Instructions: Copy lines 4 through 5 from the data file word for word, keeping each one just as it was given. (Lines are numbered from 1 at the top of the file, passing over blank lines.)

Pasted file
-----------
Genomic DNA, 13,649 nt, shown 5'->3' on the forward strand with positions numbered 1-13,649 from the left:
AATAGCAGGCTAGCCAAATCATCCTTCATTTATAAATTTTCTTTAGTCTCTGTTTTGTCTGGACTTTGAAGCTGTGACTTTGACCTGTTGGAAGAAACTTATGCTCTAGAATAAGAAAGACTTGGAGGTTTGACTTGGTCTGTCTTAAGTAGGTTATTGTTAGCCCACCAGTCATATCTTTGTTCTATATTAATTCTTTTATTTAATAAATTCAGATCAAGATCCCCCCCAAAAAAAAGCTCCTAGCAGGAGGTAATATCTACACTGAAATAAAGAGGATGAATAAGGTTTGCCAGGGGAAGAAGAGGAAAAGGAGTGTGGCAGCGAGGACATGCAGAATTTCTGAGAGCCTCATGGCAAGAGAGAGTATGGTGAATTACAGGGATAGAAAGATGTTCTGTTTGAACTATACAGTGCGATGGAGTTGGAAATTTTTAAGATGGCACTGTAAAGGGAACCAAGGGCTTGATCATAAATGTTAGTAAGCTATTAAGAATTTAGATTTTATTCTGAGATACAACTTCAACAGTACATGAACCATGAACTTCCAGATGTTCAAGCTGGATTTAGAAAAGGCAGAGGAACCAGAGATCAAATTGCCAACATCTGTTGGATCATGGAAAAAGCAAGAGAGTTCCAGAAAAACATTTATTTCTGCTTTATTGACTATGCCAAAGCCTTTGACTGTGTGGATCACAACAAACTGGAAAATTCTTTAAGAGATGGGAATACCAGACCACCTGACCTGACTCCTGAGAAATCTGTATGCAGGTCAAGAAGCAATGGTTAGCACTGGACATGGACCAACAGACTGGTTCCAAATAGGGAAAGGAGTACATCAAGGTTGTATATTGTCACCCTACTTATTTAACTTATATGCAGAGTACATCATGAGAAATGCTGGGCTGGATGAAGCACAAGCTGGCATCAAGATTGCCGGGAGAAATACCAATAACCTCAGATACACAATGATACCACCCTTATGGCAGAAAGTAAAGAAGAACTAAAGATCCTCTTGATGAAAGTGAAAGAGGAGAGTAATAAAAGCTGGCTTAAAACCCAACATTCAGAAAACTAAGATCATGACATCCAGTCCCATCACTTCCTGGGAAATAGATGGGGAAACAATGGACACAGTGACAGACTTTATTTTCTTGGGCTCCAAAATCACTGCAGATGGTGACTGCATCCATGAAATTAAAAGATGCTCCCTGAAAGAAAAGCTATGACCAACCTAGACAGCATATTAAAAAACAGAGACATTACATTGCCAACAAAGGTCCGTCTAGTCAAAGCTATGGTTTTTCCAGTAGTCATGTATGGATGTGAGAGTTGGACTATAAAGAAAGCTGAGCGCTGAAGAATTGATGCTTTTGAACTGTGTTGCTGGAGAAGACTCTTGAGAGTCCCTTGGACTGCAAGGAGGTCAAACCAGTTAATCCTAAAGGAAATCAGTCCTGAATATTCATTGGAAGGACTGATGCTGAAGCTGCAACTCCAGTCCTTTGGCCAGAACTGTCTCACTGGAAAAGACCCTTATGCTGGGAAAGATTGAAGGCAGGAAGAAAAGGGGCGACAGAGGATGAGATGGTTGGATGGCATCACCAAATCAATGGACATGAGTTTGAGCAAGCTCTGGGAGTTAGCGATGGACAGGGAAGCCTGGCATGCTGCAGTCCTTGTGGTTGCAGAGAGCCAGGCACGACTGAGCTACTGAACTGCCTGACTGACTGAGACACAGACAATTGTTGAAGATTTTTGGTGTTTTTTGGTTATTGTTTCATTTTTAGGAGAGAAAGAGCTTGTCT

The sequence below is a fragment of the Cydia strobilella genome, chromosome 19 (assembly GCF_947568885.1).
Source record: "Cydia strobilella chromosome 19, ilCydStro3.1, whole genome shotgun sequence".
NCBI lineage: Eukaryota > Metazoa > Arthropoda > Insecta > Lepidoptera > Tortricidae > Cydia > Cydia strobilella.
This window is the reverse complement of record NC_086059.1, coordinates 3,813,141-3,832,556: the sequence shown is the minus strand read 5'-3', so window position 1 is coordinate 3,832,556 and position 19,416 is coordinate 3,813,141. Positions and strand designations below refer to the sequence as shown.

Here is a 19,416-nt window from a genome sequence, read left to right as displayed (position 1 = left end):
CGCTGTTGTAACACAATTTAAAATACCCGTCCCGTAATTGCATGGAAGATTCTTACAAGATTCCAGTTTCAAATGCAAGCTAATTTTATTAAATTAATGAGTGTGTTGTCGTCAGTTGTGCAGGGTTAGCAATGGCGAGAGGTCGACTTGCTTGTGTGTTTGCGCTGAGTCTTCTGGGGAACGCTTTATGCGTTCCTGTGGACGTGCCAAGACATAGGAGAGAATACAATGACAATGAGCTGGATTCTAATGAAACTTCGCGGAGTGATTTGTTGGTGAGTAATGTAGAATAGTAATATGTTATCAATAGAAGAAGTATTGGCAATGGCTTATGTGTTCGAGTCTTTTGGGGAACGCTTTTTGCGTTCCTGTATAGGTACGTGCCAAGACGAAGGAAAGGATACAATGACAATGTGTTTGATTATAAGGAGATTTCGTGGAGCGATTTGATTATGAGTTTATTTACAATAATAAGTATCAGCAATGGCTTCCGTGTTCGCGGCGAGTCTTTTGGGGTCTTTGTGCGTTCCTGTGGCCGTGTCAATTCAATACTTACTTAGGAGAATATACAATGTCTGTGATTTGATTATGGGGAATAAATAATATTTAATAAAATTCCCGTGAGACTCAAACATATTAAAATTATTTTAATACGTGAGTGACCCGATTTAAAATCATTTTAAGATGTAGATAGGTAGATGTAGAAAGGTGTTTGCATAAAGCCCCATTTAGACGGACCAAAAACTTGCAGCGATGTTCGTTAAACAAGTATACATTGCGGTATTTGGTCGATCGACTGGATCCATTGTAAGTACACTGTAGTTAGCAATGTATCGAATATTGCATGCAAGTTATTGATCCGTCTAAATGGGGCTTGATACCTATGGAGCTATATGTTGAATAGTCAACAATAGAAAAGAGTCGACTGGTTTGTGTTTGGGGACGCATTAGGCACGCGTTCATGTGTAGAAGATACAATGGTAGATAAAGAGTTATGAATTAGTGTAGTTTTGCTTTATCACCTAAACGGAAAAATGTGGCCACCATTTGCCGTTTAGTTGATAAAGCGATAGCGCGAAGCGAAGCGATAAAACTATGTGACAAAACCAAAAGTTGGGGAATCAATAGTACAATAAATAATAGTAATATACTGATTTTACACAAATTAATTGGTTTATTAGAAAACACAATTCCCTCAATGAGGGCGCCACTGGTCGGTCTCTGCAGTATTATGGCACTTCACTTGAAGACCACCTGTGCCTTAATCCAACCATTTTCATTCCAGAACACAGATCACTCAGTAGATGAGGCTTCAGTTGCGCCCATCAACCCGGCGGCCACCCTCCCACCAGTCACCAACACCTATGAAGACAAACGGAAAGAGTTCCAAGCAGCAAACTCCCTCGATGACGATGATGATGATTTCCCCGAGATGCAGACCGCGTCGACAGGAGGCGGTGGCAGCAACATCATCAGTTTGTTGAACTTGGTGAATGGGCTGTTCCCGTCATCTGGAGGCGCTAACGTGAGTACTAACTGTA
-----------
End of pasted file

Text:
Source record: "Cydia strobilella chromosome 19, ilCydStro3.1, whole genome shotgun sequence".
NCBI lineage: Eukaryota > Metazoa > Arthropoda > Insecta > Lepidoptera > Tortricidae > Cydia > Cydia strobilella.